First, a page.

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I want to plot social network visualization, but cannot do much programming. Does anyone know a piece of software that can do network visualisations and does not require coding (or at least little coding)?

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i need it to be interactive - letting me to zoom in or out, change way the topology is displayed – miceuz Jan 13 '09 at 15:05

19 Answers 19

If you wouldn't mind some programming you might use GraphViz.

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If you want to integrate into an application you can render to a bitmap file and display the bitmap. – ConcernedOfTunbridgeWells Jan 13 '09 at 11:04

To add to the growing list: the JavaScript InfoViz Toolkit provides extremely pretty graph and network visualisations in the browser. Zoomable etc. Link is here.

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+1 Looks very nice – codeinthehole May 4 '10 at 15:32

I would strongly recommend Gephi for this. You can import data (nodes and edges) directly from a database(MySQL, SQLServer, PostgreSQL, SQLite, TeraData) using simple SQL queries. Or you could import data from a CSV file.

It also has great set of algorithms to analyze your graph. Gephi is built in a modular fashion and is open source. They have also released a Gephi toolkit which is a library that can be used in any Java application, if you were to develop your on visualization software.

Also sigma.js which is a Javascript library is highly recommended for visualizing graphs. Sigma.js is inspired from and can work along with Gephi toolkit.

A collection of data visualization tools can be found at

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GraphViz fails miserably on large graphs. Try aiSee or have a look at this list.

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It does? Graphviz has its own rendering engine for large graphs (sfdp) which is included in the standard install. Here's a nice gallery of large graphs created solely from graphviz ( The first two have 35 million and 12 million nodes, respectively, and as you can see they rendered beautifully. – doug Jan 30 '11 at 20:33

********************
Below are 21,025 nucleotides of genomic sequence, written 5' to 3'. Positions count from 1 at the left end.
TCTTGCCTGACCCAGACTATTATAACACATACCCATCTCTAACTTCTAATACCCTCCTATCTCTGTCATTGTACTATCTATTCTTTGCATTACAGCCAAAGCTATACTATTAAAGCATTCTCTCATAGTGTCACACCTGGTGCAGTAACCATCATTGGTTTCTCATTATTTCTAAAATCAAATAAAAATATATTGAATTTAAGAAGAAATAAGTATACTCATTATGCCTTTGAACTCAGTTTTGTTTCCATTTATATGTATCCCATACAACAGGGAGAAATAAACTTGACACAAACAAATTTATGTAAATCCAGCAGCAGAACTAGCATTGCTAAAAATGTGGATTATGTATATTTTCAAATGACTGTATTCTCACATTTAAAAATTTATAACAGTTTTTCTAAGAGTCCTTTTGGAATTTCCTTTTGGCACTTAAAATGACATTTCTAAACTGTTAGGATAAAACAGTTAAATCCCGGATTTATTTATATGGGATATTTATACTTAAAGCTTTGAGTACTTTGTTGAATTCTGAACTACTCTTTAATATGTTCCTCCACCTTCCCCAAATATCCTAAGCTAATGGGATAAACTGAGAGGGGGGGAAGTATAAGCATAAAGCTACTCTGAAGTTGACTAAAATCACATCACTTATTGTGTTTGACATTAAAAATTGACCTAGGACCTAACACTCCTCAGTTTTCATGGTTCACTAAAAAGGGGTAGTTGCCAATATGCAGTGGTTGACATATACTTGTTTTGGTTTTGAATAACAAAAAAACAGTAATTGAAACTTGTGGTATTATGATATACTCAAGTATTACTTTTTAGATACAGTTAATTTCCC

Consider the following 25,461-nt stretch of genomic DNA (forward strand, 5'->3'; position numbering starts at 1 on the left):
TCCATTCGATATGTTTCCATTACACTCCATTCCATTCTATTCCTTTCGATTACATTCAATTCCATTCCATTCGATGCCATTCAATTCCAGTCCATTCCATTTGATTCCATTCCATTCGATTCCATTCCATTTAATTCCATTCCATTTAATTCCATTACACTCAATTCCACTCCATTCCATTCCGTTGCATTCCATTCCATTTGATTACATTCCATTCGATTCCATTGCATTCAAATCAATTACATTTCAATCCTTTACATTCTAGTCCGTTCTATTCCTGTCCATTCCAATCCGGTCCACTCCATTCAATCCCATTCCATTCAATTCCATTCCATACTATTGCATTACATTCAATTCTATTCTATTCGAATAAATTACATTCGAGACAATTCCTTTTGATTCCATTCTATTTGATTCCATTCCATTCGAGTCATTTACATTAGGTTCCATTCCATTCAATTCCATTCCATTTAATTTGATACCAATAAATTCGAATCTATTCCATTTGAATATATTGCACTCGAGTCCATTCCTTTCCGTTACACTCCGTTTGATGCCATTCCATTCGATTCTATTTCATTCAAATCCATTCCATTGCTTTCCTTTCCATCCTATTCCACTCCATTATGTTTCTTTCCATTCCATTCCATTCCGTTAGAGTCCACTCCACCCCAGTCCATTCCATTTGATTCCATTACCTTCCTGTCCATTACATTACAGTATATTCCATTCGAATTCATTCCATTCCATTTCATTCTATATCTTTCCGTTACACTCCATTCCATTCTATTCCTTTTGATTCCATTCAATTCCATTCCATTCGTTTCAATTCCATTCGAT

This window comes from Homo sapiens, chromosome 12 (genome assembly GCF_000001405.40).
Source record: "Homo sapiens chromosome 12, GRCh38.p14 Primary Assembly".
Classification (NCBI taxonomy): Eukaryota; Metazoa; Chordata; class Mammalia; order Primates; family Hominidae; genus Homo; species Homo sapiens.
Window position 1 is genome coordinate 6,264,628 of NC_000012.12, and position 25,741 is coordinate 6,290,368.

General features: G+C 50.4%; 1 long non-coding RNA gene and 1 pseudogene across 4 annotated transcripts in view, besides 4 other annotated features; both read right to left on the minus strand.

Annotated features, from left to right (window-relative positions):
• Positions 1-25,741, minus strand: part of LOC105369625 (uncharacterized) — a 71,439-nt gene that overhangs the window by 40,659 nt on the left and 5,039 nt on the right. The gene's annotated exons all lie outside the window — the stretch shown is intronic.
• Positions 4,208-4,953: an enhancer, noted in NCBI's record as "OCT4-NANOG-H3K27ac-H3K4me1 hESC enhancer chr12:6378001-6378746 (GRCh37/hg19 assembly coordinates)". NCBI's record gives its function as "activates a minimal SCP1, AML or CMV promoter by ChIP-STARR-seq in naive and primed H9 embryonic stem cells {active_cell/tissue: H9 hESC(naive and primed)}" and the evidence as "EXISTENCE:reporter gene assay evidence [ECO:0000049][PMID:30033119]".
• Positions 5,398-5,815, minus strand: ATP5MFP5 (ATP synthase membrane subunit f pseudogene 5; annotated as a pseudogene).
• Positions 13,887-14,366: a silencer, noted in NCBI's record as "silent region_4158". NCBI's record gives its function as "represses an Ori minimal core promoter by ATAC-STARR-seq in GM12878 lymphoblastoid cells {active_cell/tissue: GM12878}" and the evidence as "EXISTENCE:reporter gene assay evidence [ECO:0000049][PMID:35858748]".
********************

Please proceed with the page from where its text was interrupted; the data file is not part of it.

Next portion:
I would definitely give networkx / python a try. it supports different visualization api's such as GraphViz, PyDot amongst others. But if you use Flash give Flare a try.

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For those who want to choose for themselves, you have this site that give you an exhaustive list of software dedicated to graphs and networks, and a way that lets you choose the one best suited to your needs.

Pour ceux qui veulent choisir par eux même, vous avez un site qui vous donnent une liste exhaustive de logiciels consacrés aux graphes et réseaux, et un moyen qui vous permet de choisir celui qui est le plus approprié à vos besoins (cf adresse ci-dessus)

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NodeXL, the free and open add-in for Excel that supports network overview, discovery and exploration. The code and application can be found at

NodeXL allows for the import of network data in the form of edge lists, matricies, graphML, UCINet, and Pajek files along with CSV and other workbooks.

NodeXL allows non-programmers to quickly generate useful network statistics and metrics and create visualizations of network graphs. Filtering and display attributes can be used to highlight important structures in the network.

NodeXL supports the exploration of social media with import features that pull data from personal email indexes on the desktop, twitter, flickr, and soon, facebook.

Recent features added to NodeXL include faster metrics calculation, larger data sets, new layouts, scales, axes, and legends.

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I haven't tried it myself, but perhaps it's worth a look at Omnigator; I was looking for something similar a while back and "topic maps" is a good phrase to google, as it sounds much like what you are looking for.